Materials and technics: Burin engraving
Dimensions: H. 24,6 x w. 19 cm
Inscriptions: Date and monogram on the cartel lower left:” S.1513/A D”
Inventory number: GDUT4034
Acquisition details: Dutuit bequest, 1902
Room: This work is not currently on display
Dürer was a painter, drawer, art theoretician and a wood and copper engraver, and one of the greatest creative talents in Western Art.
Born in Nuremberg in 1471, the young Albrecht joined his father’s studio, who was a goldsmith of Hungarian origin, when he was around twelve years of age. After an apprenticeship with a local painter, the young man completed his journeyman tour, the different stages of which were in Colmar – where he unfortunately arrived after the death of Schongauer —, Basel and Strasbourg. Wishing to add the influence of the Italian Renaissance to the Germano-Flemish tradition of his training, Dürer travelled on two occasions to Italy, in 1495-1496 and 1505-1507.
As a disciple of the Cinquecento artists, he studied and applied the rules which governed the bodily proportions of humans and horses, as well as a scientific approach to the use of perspective.
Apart from a journey to the Netherlands in 1520-1521, Dürer lived and worked in Nuremberg – the centre of Germanic humanism – where his work and creations were intense and numerous.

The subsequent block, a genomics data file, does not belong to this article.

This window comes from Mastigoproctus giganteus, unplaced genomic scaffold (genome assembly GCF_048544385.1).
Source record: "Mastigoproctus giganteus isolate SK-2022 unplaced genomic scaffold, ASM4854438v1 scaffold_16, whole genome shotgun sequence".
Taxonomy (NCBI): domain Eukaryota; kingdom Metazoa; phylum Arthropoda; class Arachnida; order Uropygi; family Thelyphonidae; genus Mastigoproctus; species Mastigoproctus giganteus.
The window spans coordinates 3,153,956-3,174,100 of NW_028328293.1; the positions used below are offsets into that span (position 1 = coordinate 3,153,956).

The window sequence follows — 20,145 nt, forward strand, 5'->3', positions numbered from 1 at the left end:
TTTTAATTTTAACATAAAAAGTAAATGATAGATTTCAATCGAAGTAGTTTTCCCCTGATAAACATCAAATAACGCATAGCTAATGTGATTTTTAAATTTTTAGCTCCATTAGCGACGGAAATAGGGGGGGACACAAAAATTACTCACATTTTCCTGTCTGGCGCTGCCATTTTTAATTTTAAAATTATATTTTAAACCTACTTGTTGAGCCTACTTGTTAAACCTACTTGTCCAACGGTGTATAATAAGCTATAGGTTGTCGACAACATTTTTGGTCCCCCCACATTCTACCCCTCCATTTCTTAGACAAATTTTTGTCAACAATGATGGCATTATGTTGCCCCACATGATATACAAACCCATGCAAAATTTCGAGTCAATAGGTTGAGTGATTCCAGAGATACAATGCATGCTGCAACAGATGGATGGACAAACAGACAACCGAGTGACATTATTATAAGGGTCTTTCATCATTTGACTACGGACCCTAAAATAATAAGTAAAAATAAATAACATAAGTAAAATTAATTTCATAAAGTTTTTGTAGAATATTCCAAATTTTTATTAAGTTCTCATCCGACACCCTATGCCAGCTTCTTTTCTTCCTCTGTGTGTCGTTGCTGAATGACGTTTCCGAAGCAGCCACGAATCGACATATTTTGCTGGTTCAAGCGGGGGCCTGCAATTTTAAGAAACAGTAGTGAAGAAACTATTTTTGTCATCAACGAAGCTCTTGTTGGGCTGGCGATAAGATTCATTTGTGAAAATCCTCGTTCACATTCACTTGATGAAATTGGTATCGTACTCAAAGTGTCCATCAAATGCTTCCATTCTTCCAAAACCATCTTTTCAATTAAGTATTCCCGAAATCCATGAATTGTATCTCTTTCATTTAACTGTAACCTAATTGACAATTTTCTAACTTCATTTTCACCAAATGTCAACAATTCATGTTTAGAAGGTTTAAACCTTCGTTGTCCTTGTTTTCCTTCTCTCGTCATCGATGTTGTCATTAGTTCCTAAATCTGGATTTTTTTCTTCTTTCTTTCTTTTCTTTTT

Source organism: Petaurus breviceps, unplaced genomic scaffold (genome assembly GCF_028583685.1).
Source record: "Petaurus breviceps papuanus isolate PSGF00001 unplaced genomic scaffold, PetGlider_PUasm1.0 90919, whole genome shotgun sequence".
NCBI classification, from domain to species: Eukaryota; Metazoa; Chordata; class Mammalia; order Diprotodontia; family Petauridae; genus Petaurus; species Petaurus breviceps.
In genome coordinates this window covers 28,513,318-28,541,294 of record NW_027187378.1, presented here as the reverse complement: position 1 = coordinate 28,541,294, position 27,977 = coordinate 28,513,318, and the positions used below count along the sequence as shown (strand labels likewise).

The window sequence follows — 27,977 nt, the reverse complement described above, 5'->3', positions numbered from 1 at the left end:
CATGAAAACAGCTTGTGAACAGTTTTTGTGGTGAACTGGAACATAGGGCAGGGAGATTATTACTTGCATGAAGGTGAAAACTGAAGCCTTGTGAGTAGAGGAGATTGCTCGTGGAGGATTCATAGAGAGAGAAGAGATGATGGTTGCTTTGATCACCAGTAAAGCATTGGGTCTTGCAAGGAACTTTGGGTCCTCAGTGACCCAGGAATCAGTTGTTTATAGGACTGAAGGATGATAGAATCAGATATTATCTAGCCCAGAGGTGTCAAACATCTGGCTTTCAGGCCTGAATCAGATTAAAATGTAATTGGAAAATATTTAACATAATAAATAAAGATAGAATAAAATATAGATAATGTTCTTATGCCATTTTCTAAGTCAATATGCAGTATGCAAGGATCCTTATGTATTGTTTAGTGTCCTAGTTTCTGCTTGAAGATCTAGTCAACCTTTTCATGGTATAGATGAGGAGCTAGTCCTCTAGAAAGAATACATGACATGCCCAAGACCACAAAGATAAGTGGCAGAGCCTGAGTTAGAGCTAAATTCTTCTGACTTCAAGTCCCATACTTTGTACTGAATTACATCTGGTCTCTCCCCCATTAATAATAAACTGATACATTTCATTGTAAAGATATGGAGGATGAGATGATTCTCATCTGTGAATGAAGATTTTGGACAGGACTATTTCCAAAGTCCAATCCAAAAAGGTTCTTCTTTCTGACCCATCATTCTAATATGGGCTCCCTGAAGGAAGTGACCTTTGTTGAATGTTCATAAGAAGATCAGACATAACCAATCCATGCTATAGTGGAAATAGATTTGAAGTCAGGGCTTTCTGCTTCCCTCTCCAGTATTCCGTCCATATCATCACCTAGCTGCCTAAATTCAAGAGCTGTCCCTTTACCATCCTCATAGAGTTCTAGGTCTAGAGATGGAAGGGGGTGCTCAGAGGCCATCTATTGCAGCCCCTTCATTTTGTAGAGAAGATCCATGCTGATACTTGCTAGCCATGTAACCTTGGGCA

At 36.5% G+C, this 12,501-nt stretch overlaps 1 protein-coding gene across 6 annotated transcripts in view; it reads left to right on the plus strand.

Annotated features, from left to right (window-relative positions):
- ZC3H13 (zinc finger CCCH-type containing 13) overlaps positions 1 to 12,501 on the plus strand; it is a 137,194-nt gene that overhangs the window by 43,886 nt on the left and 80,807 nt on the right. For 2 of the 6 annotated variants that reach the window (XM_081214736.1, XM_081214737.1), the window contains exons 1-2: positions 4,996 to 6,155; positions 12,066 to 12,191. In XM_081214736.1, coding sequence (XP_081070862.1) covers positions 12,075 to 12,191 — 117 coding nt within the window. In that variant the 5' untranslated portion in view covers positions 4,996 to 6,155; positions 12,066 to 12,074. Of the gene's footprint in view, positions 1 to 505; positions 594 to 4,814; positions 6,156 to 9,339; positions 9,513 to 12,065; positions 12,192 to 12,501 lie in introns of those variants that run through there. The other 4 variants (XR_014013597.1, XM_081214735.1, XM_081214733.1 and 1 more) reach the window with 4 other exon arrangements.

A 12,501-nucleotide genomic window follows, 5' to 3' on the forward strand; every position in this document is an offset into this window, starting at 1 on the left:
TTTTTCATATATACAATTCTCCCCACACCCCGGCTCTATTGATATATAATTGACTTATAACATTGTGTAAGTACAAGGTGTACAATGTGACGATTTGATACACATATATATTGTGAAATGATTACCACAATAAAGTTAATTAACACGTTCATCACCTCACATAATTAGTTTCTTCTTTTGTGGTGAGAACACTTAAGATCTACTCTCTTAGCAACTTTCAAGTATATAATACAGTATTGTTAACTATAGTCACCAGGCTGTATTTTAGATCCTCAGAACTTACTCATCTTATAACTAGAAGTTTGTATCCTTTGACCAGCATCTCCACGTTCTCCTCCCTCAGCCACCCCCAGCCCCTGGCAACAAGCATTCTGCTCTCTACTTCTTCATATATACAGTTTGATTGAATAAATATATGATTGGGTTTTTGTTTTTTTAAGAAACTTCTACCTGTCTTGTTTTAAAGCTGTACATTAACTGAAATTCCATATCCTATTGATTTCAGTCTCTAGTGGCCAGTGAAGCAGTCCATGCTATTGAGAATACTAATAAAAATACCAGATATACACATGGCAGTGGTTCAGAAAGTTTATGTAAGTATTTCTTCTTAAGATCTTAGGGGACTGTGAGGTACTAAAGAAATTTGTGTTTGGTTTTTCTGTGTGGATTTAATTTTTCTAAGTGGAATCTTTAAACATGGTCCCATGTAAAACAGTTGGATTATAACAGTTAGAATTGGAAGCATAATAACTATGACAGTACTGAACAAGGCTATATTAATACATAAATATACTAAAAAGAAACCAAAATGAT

In this engraving a proud knight in armour is riding though a wild countryside landscape, accompanied by his faithful dog. The purpose of his journey is to reach the fortified castle in the distance but two apparitions seem to want to turn him away from it: Death, sitting on an emaciated nag and brandishing the hourglass of Time is attempting to block his path, while the Devil with a pig’s snout and armed with a pike attempts to grasp the knight from behind. Despite the fact the superb charger is snorting, the warrior seems not to see these two hideous monsters – or he is deliberately ignoring them.
The striking beauty of this work and the pervading melancholy engendered a lasting fascination with it and a wide range of interpretations. These fall into two categories which both have an equal number of supporters. According to the first school of thought, Dürer has depicted a brigand like the famous Philippe Rinck, who embodies the infernal horseman and is both a victim and accomplice of Death and the Devil who are preparing to drag him onto their accursed path.
According to the second tradition, Dürer’s heroic horseman is an image of the Christian knight, victorious over of his two traditional enemies, Death and the Devil.
It seems that the noble couple of man and horse – which has been skilfully constructed in accordance with classic models – conveys the idea of an invincible forward march, prevailing over the gloomy phantasmagoria of Oblivion and Evil.
S. R. de B.
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